Why does Tesla refuse to come to a halt?

Why does Tesla refuse to come to a halt? Tesla has issued two significant recalls this week owing to software issues with its vehicles. In one of the recalls, Tesla was forced to roll back self-driving technology that caused the company’s cars to break the law. Federal inspectors have challenged Elon Musk’s claim that “there were no safety issues.”. Government pressure, on the other hand, appears unlikely to change Tesla’s daring strategy.



Why does Tesla refuse to come to a halt?












Indeed, the company’s sudden withdrawal of these functionalities is just the latest example of it pushing potentially hazardous software. This pattern is particularly concerning because the National Highway Traffic Safety Administration (NHTSA), which will oversee the recalls, will be able to act only after the Tesla update has been sent to drivers. Tesla normally installs these upgrades while its vehicles are linked to the internet, so they don’t come at a high cost to the company. Tesla is now free to introduce and test new features with real-world drivers — at least until the government intervenes or Tesla detects difficulties on its own.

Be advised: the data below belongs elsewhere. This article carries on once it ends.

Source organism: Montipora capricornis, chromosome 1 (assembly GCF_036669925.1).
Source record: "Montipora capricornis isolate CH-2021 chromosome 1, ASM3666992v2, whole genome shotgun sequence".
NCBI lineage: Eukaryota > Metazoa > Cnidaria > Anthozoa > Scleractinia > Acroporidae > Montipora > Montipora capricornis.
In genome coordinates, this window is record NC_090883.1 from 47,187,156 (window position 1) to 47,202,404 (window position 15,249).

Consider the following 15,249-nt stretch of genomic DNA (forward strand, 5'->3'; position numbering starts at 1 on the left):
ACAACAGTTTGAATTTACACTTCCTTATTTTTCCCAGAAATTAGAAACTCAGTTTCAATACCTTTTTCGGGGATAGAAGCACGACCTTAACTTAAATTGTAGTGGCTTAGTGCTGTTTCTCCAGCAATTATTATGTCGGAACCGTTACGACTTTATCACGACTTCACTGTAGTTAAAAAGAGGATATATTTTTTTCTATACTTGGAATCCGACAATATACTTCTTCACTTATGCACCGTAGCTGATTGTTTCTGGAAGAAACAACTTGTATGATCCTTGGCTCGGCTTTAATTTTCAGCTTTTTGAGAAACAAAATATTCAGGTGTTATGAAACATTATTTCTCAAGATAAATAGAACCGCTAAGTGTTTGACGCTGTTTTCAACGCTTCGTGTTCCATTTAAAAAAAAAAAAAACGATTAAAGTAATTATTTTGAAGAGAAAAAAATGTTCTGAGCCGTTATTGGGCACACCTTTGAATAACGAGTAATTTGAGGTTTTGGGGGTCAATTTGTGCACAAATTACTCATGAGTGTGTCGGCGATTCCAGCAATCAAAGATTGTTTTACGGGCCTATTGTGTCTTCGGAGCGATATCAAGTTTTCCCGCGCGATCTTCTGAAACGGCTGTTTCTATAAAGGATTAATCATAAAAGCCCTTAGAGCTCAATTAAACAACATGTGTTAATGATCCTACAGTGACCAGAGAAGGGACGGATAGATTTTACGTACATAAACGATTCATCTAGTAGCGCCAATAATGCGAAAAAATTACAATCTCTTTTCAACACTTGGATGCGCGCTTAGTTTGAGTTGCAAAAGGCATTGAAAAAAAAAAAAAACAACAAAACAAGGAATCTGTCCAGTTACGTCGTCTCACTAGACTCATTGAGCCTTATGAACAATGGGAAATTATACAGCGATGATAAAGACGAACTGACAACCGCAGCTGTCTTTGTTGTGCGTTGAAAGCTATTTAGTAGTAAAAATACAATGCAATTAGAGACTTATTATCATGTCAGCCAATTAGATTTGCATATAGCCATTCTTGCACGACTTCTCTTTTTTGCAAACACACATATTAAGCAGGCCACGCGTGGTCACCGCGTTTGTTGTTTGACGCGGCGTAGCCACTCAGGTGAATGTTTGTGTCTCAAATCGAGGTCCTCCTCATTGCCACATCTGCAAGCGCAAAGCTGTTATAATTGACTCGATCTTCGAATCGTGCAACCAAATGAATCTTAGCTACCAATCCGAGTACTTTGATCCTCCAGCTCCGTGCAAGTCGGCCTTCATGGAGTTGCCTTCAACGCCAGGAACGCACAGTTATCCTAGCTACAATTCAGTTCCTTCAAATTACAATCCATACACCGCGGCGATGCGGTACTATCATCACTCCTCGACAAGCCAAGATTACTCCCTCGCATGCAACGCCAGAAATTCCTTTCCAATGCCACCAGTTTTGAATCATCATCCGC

The first Tesla recall was issued this week, and it was for a feature that allowed users to program their Teslas to slow down but not completely stop at all-way crossings with stop signs under very specific conditions. The company first released the “rolling stop” feature in October 2020 as part of an upgrade to its Full Self-Driving beta software. This advanced version of Tesla’s Autopilot driver-assistance system is notoriously divisive, and it’s only available to a select group of Tesla owners who spend $12,000 for the upgrade. Despite its name, the Full Self-Driving software does not turn Teslas into fully autonomous vehicles, but it does give them access to semi-autonomous features. The current rolling stop feature recall affects all 53,822 Teslas that have been updated to Full Self-Driving.